Friday, March 11, 2011
GOP Kills Connolly Military Mortgage Relief Amendment
The vote on Connolly’s amendment came as the House of Representatives passed legislation to strip assistance to homeowners in distress. During a time when we’re still recovering from the worst economic crisis since the Great Depression, you’d think our Congress would want to do what it could to support struggling working class families. Considering that this crisis also came at a time when we’re fighting two wars, Connolly highlighted how military families have been hit harder than many other areas. In military towns, the foreclosure rate is four times higher than the national average and the rate of foreclosure in towns within ten miles of a military facility rose by 217 percent from 2007 to 2009, compared with just 59 percent nationwide. A local example of this for folks in Northern Virginia can be seen in Woodbridge, Virginia near Marine Corps Base Quantico where the foreclosure rate increased 414 percent.
That is why Connolly offered the amendment to H.R. 836, the Emergency Mortgage Relief Program Termination Act, which would continue the Emergency Mortgage Relief Program for members of the Armed Forces, Veterans, and Gold Star Families. While it was clear that the Republicans would pass the entire bill, even though the program would help homeowners who were struggling through no fault of their own, Connolly’s amendment would have allowed the program to continue for military families. The GOP obviously didn’t agree this was a good idea as the amendment was killed on the House floor by a largely party line vote of 182-238.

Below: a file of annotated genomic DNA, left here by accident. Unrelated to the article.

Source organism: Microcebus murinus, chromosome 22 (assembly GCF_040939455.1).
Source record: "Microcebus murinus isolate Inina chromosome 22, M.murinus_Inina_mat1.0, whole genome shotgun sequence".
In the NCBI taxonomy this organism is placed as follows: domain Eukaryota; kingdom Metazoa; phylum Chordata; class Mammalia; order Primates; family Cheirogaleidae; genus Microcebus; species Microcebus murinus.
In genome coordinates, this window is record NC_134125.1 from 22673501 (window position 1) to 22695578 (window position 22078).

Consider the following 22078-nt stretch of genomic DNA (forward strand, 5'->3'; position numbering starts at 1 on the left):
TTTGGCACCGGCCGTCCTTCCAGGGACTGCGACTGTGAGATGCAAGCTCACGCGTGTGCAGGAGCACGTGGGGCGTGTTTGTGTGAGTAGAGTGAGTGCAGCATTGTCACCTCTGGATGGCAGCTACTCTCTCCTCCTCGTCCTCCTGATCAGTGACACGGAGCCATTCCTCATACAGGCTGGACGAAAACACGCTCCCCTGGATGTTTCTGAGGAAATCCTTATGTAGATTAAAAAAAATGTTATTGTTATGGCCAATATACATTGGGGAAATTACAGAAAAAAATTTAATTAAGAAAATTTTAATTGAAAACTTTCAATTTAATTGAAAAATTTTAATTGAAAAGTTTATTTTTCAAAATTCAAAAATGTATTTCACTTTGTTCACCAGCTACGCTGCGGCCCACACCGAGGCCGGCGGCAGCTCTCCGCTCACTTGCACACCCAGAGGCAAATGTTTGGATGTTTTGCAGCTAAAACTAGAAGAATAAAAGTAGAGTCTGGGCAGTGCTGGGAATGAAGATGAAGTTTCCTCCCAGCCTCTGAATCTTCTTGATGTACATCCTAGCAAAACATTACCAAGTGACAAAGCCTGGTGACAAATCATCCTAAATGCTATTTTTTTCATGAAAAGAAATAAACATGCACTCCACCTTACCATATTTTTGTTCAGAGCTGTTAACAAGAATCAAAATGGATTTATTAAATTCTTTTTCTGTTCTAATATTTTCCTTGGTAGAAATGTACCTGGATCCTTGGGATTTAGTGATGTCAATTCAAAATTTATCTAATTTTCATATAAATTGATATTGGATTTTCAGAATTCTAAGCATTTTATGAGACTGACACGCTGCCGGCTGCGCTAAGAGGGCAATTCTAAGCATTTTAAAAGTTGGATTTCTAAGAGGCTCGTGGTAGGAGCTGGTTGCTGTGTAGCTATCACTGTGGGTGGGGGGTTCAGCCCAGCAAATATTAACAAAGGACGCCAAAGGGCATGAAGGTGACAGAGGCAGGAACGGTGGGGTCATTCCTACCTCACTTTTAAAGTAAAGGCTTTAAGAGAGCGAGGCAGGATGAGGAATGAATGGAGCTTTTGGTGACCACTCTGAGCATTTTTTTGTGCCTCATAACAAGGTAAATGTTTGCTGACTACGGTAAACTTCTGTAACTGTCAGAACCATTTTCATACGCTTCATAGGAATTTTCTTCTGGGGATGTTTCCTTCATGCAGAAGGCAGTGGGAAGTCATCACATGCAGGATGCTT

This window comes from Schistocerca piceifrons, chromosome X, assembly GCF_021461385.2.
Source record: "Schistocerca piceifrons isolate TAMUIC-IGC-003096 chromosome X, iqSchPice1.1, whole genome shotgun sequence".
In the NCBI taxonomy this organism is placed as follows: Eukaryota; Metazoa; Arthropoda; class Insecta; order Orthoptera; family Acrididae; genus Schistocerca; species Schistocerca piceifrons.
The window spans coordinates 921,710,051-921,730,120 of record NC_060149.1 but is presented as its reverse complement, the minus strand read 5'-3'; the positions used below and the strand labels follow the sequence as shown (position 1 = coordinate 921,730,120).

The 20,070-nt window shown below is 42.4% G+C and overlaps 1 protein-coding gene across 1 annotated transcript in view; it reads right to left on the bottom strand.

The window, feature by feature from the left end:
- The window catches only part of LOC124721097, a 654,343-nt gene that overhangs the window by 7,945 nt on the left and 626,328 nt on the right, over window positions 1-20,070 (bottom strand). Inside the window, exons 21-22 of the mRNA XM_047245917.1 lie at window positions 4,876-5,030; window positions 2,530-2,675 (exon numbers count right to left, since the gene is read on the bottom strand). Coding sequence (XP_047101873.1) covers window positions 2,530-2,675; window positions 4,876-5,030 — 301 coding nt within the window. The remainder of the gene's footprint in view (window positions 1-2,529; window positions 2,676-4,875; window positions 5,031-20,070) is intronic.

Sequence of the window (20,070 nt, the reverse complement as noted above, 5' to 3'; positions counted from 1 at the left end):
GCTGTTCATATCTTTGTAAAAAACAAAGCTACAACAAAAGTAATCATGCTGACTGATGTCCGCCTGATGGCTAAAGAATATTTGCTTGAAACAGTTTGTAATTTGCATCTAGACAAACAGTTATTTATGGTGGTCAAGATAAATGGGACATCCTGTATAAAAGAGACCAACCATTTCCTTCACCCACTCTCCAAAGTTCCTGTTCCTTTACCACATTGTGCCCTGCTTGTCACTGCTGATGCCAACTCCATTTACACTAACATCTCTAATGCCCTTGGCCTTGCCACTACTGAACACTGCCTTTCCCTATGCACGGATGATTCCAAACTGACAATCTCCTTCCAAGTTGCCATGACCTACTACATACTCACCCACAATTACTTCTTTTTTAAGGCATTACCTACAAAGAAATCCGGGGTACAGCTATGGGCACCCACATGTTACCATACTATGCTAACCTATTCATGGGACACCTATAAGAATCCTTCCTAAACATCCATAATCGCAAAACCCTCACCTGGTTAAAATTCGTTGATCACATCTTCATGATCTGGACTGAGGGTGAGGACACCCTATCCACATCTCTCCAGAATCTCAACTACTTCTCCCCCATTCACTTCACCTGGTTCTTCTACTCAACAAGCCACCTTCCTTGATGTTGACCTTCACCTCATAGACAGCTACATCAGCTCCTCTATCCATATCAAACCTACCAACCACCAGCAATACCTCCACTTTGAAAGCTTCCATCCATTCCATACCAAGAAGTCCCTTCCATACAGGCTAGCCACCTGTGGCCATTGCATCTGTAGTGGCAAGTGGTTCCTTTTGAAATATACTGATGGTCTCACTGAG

In addition to pointing out that “the unemployment rate for the heroes who have served in Iraq and Afghanistan is fifteen percent higher than the national average,” Connolly also mentioned how this “underscores the hardships these veterans face when they return home.” In response to the GOP’s decision not to support the amendment, he also mentioned how “Once again, the Republican Majority has shown that they know the cost of everything but the value of nothing. All of us in Congress have a sacred obligation to fight for those who fight for us. I’m saddened by the fact that, today, this body was unwilling to fight.”